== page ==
Then came the work of fleshing the darn thing. It actually wasn't too bad. This drawknife like tool did a good job. Some guys will use a power washer and just blow the fat and meat off. We tried that once but did have much luck. This worked good in the long run. 


Then hosed it down and shampooed the hair to get all the crud out of it. 


This time around, we decided on a soaking method. 


The ingredients involved sulfuric acid and pickling salt. 


We soaked it for about 30 days, turning it every so often. 


Once it was time to pull it out, we neutralized the solution with baking soda. 


Then hosed it off again. 


Not really knowing what all we were doing, I just draped it over the sawhorse and let it dry. 


Unfortunately it dried too well. The process we used basically preserved/pickled the hide, but didn't actually tan it. Which is fine for what we wanted, but you really got to keep the hide loose as it drys. They call this breaking the hide, and it is probably the hardest part of tanning big hide. If a guy could roll this thing around in his hand, it would limber up like leather. But it was just so big and tough to do anything with. 


Several months later, we decided to rehydrate the hide and start over on the drying process. 


This time we hung it from the ceiling and broke it as it dried. 


Once we called it good, then we took a knife and trimmed it up nice. 


Looks good. Can't beat a Hereford's color combination. The hide wouldn't make a good blanket, but it should make a nice rug. 


Merry Christmas Mom and Dad. 

Like I say, the learning curve is steep. One guy I read said, "You can tan your own hide. But it's best to start small, like with a rabbit." Good advice, and I would have taken it if I wanted a rabbit hide. But I wanted a cow hide! Go big or go home, I guess. Then next time around I have some new ideas to try, but I think we are getting the basic concept down. The one thing that would help is a tumbler that slowly rolls the hide around, breaking it as it dries. This is how you live and learn, though. We're on to the next one.


Wednesday, December 13, 2023

NFR

High on a cowboy's bucket list is a trip to the National Finals Rodeo. I had kind of written it off, until Peg and Lee Isenberger said they have season tickets that they can't use all of. So last December they put my name on two of them for two nights.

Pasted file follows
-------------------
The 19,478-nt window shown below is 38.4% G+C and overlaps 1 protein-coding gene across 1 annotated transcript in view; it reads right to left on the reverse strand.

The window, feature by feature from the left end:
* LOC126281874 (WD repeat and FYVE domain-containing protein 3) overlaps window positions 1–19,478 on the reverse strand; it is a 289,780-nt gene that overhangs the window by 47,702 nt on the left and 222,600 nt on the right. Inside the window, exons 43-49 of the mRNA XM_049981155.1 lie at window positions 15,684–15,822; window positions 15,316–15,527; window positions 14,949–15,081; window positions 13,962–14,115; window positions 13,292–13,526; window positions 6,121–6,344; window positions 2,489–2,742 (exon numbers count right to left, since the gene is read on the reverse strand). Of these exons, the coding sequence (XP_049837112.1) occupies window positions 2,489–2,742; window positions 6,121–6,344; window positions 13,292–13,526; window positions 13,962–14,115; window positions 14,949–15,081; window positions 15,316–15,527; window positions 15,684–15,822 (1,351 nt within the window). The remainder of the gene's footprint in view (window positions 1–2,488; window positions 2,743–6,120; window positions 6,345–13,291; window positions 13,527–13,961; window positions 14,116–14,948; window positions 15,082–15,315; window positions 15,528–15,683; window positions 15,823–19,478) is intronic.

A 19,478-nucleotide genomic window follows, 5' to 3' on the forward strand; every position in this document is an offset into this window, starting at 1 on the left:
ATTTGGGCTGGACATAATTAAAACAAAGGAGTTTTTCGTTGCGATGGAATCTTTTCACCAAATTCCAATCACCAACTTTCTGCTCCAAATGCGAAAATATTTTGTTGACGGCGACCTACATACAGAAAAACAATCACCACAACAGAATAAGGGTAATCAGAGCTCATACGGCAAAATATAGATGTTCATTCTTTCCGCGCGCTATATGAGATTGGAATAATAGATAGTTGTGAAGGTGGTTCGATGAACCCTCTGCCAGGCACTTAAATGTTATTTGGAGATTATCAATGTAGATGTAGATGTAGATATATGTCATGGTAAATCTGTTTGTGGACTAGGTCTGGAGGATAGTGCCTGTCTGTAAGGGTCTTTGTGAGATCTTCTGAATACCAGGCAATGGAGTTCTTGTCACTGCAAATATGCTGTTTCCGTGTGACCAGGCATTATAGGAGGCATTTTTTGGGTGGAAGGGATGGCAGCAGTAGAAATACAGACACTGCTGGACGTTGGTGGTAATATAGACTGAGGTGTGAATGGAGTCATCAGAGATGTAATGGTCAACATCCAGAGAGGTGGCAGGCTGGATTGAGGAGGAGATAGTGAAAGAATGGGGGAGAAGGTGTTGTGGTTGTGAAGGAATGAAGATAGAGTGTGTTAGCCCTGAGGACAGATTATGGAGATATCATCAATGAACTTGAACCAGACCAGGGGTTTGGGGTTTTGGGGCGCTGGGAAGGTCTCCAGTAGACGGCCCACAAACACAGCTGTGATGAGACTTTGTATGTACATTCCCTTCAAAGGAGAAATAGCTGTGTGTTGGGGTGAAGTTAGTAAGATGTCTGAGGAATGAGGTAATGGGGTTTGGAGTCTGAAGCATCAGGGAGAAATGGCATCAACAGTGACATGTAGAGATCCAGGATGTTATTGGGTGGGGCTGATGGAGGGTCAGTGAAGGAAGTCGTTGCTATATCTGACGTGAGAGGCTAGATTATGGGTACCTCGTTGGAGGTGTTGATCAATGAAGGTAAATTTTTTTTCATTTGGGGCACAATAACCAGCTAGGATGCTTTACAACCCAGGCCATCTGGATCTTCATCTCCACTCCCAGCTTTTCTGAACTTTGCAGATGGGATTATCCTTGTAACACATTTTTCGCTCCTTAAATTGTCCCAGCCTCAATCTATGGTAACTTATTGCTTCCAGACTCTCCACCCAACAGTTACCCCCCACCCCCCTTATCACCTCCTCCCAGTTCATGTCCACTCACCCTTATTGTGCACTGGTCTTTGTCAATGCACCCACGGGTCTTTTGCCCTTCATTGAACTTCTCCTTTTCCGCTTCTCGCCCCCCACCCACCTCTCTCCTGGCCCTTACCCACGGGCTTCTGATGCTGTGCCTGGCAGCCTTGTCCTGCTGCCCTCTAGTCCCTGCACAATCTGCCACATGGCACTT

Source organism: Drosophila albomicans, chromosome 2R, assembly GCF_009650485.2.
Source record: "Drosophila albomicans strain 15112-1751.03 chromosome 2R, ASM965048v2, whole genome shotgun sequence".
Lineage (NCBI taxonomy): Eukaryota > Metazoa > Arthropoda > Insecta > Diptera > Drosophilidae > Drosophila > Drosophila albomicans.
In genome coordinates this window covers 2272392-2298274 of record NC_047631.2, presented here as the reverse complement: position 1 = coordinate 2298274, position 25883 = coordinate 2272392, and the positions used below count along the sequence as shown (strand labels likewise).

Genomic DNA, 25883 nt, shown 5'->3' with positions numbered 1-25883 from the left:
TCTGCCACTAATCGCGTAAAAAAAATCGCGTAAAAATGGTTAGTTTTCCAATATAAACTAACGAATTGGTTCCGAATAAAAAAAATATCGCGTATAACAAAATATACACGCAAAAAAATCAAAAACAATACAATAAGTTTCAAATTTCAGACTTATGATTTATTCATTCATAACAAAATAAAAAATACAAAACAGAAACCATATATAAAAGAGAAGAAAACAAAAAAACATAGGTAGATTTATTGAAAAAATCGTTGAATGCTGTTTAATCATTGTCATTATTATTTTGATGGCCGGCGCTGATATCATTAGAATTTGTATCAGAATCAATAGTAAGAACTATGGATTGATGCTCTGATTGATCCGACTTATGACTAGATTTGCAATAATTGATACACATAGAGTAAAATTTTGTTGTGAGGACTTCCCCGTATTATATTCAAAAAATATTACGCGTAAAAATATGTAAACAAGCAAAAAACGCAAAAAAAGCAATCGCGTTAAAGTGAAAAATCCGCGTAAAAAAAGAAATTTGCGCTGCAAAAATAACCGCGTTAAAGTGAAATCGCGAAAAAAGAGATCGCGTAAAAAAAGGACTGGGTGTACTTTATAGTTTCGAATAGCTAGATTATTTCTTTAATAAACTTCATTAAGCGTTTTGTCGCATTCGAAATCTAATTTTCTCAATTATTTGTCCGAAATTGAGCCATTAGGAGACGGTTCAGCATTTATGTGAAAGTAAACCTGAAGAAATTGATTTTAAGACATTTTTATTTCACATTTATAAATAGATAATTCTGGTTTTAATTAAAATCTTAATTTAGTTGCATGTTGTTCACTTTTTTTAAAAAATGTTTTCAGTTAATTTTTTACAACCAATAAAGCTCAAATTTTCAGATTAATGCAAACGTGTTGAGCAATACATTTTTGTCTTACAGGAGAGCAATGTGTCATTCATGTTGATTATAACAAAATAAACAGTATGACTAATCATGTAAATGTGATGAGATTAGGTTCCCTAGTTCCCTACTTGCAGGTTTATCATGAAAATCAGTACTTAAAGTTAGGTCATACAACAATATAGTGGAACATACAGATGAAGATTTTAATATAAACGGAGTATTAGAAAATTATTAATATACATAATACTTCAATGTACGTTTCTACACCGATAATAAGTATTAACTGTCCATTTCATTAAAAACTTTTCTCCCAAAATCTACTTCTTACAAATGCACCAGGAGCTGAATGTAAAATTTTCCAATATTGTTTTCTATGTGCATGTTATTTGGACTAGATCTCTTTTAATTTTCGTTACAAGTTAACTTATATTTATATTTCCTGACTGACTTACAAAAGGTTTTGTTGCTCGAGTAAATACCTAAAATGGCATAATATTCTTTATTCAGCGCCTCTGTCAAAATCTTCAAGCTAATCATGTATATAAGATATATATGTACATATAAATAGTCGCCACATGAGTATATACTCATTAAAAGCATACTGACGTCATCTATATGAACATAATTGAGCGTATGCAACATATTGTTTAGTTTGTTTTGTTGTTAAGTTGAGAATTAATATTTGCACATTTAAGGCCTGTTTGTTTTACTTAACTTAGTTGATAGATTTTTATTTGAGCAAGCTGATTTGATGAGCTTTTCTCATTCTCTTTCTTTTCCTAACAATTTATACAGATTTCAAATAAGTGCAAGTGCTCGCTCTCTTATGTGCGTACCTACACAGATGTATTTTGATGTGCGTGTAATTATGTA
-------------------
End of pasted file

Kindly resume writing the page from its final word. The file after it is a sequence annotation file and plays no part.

I knew exactly who to invite, Fr. Zane Pekron, the other cowboy priest from South Dakota. For the last year we had been getting all our ducks in a row for two days in Las Vegas. 


I always feel like the best way to see a new place is through the eyes of the Church. So our first stop was at the chancery to see my ole buddy Archbishop George Leo Thomas. He was the bishop who took me on as a seminarian in Montana and ordained me a deacon in the Cathedral of St. Helena. It was great to see him again. Keep up the Good work, partner. 


We stayed at the Resorts World Hilton. It was a good hub for rodeo fans.


Right out the gate, we ran into Ryder Sanford from Sulphur, LA. He came on my radar this summer when he broke the saddle bronc arena record at Cheyenne Frontier Days as a rookie with a 92.5 ride. That's cowboy cool. 


Chancy Williams was the opening act for our first night at the rodeo. 


Impressive opening ceremonies. The NFR takes the 15 best contestants in each event who then compete in 10 days of rodeo. In the end, their is an average winner and the winner of the world for 2023. 


It was fun to see all the big names. Here is the wild man Rocker Steiner in bareback. 


Here's Tanner Butner from Daniel WY. He's riding strong. 


Ryder Wright is still in the fight. Though his brother Stetson had to bow out because of a hamstring injury. 


Hailey Kinsel and her horse Sister are always a crowd pleaser. Our seats were really good. 


Because Stetson is out, Ky Hamilton is leading the world in bulls. Though the second night, he got is bell rung pretty good. 


Back at the Hotel stood some of the future winnings. 


The next day we toured the LV Guardian Angels Cathedral. Las Vegas was originally part of the Reno Diocese. Then they joined forces and this church became a co-cathedral. Eventually, LV just became its own diocese. Then this fall, because of the exponential growth around this area, Pope Francis named Las Vegas an archdiocese. 


Our one full day in LV we spent at the Convention Center for the Cowboy Christmas. Too many vendors to get through. 


Zane was able to show the Cactus Ropes rep a trick or two. 


Good Catholic kid. We ran into a few Catholic Cowboys who were glad to see our priestly presence. 


Other rodeo hands were hanging around as well. Tim O'Connell is a world champ bareback rider. 


There were just as many good rides the second night as the first. Jayco Roper was a fun ride to watch on the world famous horse Virgil. 


Shad Mayfield is as quick as they come in the tie down roping. 


This was an incredible ride by Sage Kimzey to end our NFR experience. He'd like to win his 8th world title to tie the legend Donny Gay.


On to the next one. 

Good time. This was a fast and furious couple of days. But Las Vegas can handle it. We saw the Catholic side of the city as well as the cowboy side. Both were beautiful. Special thanks to all who helped make this trip possible. It was the ride of a lifetime. 

Montana Mission

Last fall my buddy Fr. Kevin Christofferson, pastor of Immaculate Conception parish in Polson, MT and Sacred Heart mission in Ronan, MT, ask...